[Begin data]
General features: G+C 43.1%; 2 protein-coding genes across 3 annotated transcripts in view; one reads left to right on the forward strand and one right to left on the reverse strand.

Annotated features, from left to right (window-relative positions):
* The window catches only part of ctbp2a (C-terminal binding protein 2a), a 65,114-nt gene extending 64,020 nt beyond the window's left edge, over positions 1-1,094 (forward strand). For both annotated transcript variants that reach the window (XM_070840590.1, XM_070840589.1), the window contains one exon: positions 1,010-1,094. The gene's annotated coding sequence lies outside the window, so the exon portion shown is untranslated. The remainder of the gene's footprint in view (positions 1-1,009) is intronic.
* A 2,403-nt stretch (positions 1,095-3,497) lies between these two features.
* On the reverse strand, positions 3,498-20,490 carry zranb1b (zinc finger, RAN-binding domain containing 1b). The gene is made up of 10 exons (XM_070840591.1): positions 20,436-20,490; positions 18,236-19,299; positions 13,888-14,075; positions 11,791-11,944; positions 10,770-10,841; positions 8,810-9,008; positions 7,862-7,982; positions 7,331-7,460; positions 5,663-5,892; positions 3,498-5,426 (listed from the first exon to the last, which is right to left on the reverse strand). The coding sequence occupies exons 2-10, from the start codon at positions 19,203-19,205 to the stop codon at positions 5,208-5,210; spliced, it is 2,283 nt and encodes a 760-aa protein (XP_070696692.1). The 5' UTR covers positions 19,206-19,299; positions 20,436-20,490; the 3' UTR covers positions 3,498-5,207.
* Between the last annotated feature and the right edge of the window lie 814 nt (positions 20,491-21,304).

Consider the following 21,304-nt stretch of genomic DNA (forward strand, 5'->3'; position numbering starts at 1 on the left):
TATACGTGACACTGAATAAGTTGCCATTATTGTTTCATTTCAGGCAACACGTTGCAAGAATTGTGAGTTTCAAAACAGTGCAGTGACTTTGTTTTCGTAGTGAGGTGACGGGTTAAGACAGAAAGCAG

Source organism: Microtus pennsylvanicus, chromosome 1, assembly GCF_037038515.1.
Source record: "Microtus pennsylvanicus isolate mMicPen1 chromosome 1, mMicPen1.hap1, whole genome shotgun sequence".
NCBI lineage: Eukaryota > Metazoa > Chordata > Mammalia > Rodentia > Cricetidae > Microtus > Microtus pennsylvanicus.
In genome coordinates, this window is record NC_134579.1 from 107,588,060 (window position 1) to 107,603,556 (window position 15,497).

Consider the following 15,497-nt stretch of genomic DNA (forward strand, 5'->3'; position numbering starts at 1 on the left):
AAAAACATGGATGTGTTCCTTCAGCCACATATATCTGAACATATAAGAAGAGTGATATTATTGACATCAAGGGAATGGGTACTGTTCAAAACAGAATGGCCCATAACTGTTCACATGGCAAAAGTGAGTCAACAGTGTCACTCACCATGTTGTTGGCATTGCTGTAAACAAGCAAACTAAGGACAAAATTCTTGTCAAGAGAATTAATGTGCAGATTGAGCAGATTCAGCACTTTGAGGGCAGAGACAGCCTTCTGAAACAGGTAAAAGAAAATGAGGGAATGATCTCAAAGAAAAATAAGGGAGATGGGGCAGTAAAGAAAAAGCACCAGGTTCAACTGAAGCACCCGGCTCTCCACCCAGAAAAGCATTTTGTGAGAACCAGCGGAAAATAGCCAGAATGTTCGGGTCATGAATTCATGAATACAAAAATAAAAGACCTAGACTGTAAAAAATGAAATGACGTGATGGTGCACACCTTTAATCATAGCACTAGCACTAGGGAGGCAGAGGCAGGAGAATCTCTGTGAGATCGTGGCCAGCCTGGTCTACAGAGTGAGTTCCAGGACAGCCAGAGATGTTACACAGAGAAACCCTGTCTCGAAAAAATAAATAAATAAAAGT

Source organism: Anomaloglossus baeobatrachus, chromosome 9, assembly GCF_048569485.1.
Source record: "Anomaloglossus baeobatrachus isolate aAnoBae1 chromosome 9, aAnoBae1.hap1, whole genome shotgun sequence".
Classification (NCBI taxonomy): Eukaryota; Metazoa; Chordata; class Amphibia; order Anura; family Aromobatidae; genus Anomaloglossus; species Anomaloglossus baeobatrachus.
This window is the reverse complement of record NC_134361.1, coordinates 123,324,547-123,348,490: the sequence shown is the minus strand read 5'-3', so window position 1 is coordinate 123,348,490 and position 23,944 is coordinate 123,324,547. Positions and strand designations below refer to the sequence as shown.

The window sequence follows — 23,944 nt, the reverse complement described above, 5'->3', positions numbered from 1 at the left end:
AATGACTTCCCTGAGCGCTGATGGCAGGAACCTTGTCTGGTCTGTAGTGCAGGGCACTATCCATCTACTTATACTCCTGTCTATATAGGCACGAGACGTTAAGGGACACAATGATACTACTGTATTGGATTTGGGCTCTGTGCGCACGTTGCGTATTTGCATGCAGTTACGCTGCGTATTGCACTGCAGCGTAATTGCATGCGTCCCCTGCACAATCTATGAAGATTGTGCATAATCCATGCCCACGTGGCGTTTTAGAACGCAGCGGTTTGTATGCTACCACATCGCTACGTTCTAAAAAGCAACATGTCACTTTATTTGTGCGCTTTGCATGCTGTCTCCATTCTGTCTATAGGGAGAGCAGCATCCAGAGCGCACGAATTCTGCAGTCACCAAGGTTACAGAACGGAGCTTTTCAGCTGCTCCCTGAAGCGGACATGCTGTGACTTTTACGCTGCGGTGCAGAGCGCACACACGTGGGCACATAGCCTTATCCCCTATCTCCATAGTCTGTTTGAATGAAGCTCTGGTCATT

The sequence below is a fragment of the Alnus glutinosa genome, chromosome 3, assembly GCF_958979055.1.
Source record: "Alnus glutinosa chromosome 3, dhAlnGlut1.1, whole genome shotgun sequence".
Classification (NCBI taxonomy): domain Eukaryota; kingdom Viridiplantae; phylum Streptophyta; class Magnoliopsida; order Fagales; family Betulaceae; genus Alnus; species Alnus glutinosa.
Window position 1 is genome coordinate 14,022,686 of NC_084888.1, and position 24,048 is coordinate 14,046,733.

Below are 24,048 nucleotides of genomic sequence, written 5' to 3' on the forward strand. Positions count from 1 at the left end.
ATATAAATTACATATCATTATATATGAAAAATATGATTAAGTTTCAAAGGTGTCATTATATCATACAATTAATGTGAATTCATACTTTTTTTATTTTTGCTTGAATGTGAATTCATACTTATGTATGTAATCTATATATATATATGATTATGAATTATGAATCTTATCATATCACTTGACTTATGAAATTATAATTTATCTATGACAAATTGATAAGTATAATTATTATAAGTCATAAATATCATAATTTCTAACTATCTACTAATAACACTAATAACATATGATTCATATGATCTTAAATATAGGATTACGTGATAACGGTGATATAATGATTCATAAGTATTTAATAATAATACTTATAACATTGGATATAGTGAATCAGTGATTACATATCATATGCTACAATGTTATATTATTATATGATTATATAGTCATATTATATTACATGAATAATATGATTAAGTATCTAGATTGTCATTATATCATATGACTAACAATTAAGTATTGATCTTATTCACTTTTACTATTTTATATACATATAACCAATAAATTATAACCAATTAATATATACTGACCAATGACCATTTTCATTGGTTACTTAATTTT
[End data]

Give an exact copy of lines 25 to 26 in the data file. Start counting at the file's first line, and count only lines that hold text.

Below are 24,048 nucleotides of genomic sequence, written 5' to 3' on the forward strand. Positions count from 1 at the left end.
ATATAAATTACATATCATTATATATGAAAAATATGATTAAGTTTCAAAGGTGTCATTATATCATACAATTAATGTGAATTCATACTTTTTTTATTTTTGCTTGAATGTGAATTCATACTTATGTATGTAATCTATATATATATATGATTATGAATTATGAATCTTATCATATCACTTGACTTATGAAATTATAATTTATCTATGACAAATTGATAAGTATAATTATTATAAGTCATAAATATCATAATTTCTAACTATCTACTAATAACACTAATAACATATGATTCATATGATCTTAAATATAGGATTACGTGATAACGGTGATATAATGATTCATAAGTATTTAATAATAATACTTATAACATTGGATATAGTGAATCAGTGATTACATATCATATGCTACAATGTTATATTATTATATGATTATATAGTCATATTATATTACATGAATAATATGATTAAGTATCTAGATTGTCATTATATCATATGACTAACAATTAAGTATTGATCTTATTCACTTTTACTATTTTATATACATATAACCAATAAATTATAACCAATTAATATATACTGACCAATGACCATTTTCATTGGTTACTTAATTTT